The British Library is the national library of the United Kingdom and the second largest library in the world.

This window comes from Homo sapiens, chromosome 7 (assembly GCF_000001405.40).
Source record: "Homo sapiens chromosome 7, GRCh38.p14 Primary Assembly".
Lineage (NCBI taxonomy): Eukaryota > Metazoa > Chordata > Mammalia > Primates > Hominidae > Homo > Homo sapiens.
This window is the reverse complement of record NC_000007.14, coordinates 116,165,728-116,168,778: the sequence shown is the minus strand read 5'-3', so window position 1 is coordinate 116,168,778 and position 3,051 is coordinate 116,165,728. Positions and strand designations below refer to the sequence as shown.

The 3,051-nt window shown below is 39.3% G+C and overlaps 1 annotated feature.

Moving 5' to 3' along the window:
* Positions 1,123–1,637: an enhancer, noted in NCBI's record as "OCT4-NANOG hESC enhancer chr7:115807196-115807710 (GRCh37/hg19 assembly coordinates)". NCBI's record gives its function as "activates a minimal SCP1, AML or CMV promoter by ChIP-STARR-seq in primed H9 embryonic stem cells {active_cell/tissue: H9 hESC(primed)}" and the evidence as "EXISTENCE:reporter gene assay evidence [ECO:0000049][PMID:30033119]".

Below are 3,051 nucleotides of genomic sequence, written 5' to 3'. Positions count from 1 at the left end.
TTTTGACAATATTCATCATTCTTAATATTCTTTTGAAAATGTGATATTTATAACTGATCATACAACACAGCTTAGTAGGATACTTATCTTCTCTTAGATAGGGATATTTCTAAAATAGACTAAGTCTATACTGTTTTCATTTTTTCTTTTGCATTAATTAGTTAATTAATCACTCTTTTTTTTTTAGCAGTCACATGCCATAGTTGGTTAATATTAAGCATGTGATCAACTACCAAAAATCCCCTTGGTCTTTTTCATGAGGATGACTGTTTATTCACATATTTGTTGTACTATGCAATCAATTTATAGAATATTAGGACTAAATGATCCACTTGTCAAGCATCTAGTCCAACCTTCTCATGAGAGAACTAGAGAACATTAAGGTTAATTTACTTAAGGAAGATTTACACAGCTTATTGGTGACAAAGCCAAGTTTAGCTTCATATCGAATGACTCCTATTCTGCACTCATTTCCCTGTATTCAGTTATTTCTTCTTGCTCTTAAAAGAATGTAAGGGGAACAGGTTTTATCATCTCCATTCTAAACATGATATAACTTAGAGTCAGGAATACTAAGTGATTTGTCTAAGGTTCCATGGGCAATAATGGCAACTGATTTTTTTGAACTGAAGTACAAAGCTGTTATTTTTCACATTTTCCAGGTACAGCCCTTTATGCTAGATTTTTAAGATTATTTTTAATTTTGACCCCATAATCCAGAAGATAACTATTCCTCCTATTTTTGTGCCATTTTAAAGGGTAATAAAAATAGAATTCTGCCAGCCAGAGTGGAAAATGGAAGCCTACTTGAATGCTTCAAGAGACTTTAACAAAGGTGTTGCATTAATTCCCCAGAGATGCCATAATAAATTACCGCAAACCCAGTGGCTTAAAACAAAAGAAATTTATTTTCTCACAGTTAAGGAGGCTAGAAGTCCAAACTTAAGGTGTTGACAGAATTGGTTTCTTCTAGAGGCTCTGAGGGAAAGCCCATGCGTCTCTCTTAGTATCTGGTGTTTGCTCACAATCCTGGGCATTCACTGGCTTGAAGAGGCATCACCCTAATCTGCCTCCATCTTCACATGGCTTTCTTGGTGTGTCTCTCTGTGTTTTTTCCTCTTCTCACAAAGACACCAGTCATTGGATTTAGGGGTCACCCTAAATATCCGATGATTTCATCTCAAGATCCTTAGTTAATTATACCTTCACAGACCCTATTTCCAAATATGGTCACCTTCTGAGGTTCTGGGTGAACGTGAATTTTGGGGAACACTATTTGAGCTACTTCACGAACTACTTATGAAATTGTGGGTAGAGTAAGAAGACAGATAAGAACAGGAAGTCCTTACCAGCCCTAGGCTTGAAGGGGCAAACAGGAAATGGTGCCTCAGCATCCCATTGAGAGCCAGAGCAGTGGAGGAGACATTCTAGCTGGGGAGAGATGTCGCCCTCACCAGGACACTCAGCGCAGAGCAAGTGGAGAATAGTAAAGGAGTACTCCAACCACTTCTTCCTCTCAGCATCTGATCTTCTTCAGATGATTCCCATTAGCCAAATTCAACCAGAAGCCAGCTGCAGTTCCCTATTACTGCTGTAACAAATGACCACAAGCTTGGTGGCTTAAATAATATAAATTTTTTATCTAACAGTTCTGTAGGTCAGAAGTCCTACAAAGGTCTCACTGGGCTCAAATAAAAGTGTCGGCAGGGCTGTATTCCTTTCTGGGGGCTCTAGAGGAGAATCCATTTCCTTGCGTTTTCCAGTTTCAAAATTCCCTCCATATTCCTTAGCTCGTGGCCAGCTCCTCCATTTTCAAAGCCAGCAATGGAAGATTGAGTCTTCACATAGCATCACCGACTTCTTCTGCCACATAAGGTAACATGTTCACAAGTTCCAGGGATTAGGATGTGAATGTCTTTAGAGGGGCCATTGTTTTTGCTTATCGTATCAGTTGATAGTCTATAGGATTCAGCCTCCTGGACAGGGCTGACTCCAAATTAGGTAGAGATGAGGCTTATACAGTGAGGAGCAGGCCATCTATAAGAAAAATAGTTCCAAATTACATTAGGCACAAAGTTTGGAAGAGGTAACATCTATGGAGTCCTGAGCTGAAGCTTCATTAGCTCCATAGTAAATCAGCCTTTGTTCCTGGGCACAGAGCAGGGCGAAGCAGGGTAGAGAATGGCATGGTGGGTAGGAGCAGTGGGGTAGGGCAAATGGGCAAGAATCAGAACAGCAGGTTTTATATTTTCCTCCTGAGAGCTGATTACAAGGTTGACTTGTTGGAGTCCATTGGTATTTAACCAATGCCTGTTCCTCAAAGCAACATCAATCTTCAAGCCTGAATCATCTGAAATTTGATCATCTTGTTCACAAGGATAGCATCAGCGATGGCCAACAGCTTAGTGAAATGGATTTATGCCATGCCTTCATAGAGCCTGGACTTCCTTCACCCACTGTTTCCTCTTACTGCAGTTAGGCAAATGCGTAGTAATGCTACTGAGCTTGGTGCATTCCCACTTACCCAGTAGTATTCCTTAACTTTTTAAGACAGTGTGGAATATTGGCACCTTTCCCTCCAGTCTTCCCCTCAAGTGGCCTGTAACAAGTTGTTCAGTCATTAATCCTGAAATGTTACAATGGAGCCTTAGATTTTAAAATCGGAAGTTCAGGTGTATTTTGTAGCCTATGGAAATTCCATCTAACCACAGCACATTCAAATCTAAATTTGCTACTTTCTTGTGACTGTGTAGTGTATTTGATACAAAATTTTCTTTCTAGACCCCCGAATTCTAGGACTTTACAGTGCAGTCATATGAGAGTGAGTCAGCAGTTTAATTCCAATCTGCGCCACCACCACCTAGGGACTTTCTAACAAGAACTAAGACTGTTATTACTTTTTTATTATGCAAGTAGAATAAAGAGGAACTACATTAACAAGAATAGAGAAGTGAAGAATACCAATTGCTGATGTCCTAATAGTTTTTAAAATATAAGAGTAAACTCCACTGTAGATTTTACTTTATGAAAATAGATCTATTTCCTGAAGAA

To the library community and the public at large, the best-known component of the new national library consisted of the library departments of the British Museum. The Museum's Department of Printed Books was founded in 1753, the year of the foundation of the Museum itself. Over the intervening two hundred years, the library of the British Museum had grown into one of the largest in the world, sustained by its privilege of legal deposit whereby it was entitled to a copy of most items printed in the United Kingdom - not only books and periodicals, but newspapers, maps, and printed music. In addition, the Museum's comprehensive holdings of non-legal deposit items had reportedly earned it the accolade from Lenin of possessing (in the 1900s) a more comprehensive collection of Russian books than libraries in Moscow and St Petersburg.